When I explain mashups to others, I typically use the example of the web site Housingmaps.com, a mashup of Craigslist and Google Maps. Housingmaps.com is useful in ways that are quick and easy to understand, which invites repeated usage. It also requires no software beyond a modern web browser. Moreover, Housingmaps.com takes two already well-known web applications to create something new.

Figure 1-1 shows Housingmaps.com displaying a specific rental listing. Note the photos of the apartment and the links to Craigslist. All the data is drawn from Craigslist and then displayed in a Google map.

Figure 1.1. Figure 1-1. Housingmaps.com

Figure 1-1. Housingmaps.com

What Is Being Combined?

Housingmaps.com takes the list of houses, apartments, and rooms that are for sale or rent from Craigslist and displays them on a Google map. Note that it was invented by neither Google nor Craigslist but by an individual programmer, Paul Rademacher, who, at the time of its invention, was working for neither Google nor Craigslist but who was later hired by Google.

Why Are the Constituent Elements Being Combined? What’s the Problem Being Solved?

Craigslist provides links to Google Maps and Yahoo! Maps for any individual real estate listing, but it does not map the listings collectively. The single listing per map on the Craigslist interface makes it a challenge to mentally track the location of all the properties. Moreover, when looking for real estate, you often want to look at a narrowly defined neighborhood or find houses with good access to transit. With Craigslist, you have to click many links and manually piece together a lot of maps to focus your search geographically.

Housingmaps.com addresses these challenge by letting you see on a Google map all the Craigslist apartments or houses in a specific area, not just an individual item. At Housingmaps.com, geographical location becomes the primary lens for looking for real estate, with a map as the central element of the user interface.

Where Is the Remixing Happening?

The remixing occurs on the server side on a web site (Housingmaps.com) that is distinct from both the source web site (Craigslist) and the destination application (Google Maps). Data is drawn from the source and transformed into a Google map, which is embedded in web pages at Housingmaps.com.

How Are These Elements Being Combined?

This question really breaks down into two questions:

  • How does Housingmaps.com obtain the housing and rental data from Craigslist?

  • How does Housingmaps.com create a Google map of that data?

A desirable, and increasingly common, method for mashups to obtain data from a web site is through a web site’s publicly available application programming interface (API). An API is designed specifically to facilitate communication between programs, often including the exchange of data. (You will be introduced in detail to APIs in Chapters 6 and 7.)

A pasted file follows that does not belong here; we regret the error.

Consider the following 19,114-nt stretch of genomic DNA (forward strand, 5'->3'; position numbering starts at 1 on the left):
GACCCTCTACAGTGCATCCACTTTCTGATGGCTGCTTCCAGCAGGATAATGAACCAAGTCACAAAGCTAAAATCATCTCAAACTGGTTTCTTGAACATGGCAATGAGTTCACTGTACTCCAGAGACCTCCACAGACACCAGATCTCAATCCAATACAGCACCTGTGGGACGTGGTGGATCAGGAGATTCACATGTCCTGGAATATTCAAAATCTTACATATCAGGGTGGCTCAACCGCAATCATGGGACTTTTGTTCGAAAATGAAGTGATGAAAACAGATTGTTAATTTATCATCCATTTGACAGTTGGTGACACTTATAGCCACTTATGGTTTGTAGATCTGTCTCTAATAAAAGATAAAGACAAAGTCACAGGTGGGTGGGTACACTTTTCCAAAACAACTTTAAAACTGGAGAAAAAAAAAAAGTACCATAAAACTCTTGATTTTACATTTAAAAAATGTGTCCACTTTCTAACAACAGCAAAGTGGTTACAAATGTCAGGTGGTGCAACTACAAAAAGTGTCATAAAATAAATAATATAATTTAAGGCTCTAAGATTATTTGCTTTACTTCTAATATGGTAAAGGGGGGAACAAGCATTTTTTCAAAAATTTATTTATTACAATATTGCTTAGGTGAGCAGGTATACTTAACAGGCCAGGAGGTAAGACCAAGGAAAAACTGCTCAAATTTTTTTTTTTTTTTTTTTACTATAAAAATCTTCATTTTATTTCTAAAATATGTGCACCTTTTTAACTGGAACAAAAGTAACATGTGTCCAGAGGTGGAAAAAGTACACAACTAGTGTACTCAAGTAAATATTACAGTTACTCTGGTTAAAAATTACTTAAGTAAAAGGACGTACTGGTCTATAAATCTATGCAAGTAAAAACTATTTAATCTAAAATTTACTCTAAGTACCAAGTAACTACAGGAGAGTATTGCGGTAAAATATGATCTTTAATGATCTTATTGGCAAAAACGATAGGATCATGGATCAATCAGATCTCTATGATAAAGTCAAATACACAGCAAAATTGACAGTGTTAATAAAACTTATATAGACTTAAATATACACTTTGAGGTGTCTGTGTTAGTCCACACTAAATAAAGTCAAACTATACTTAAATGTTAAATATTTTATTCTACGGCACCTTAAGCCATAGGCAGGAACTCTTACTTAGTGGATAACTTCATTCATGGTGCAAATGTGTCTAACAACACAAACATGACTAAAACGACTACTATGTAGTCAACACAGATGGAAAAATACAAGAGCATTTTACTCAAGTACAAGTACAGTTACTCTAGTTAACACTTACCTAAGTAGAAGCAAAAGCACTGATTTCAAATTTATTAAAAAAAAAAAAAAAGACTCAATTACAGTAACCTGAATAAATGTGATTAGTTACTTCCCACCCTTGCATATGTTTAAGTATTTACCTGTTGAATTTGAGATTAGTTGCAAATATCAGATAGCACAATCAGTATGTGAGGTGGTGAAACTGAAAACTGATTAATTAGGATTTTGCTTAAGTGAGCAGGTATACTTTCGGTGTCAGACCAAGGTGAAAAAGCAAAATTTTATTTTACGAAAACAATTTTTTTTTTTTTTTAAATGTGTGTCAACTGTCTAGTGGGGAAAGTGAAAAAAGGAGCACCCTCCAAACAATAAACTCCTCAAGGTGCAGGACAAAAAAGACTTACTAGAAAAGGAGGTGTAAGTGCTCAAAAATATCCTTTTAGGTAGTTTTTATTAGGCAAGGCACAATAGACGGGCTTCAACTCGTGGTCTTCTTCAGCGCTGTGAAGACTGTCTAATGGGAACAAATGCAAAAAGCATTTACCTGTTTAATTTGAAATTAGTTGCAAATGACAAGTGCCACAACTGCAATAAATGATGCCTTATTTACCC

At this time, Craigslist does not provide a public API but does provide RSS feeds. As I will discuss in Chapter 4, RSS feeds are used to syndicate, or transport, information from a web site to a program that consumes this information. The RSS feeds, however, do not provide enough detail to precisely position the listings on a map.

Consequently, Housingmaps.com screen-scrapes (or crawls) Craigslist; that is, Housingmaps.com retrieves and parses the HTML pages of Craigslist to obtain detailed information about each listing. The crawling is performed carefully so as to minimize the use of bandwidth. When you access Housingmaps.com, you are accessing not real-time data from Craigslist but rather the data that has been screen-scraped by Housingmaps.com.


Public APIs and RSS feeds are generally preferable to screen-scraping web sites. Screen-scraping, when poorly implemented, can overtax the data source. Always check that you are complying with the terms of service of the data source in how you use the data.

To display the real estate information on a Google map, the current version of Housingmaps.com uses the Google Maps API,[9]

It’s interesting to go into a bit of history here to understand the emergence of the mashup phenomenon. When Housingmaps.com first showed up in April 2005, Rademacher was using Google Maps before it had any real API. He deciphered the original JavaScript of Google Maps and figured out how to incorporate Google Maps into Housingmaps.com. During the period between the release of Google Maps on February 8, 2005, and the publication of version 1 of the Google Maps API (on approximately June 29, 2005[10][11]

For this and other reasons we were thrilled to see “hackers” have a go at Google Maps almost immediately after we launched the site back in early February. Literally within days, their blogs described the inner workings of our maps more accurately than our own design documents did, and soon the most amazing “hacks” started to appear: Philip Lindsay’s Google Maps “stand-alone” mode, Paul Rademacher’s [Housingmaps.com], and Chris Smoak’s Busmonster, to mention a few.

Comparable Mashups

Since the debut of Housingmaps.com, many other mashups—in fact, tens of thousands—have followed this pattern set of recasting data to make geographical location the organizing principle. These mashups cover an incredible range of topics and interests.[12]

Many other mashups involve extracting geocoded data (location information, often latitude and longitude) from one source to then place it on an online map (such as a Google map or Yahoo! map). I name two prominent examples here:

[11] Google Maps Hacks by Rich Gibson and Erle Schuyler (O’Reilly Media, 2006)

[12] See http://googlemapsmania.blogspot.com/ for many new mashups based on Google Maps that appear every day.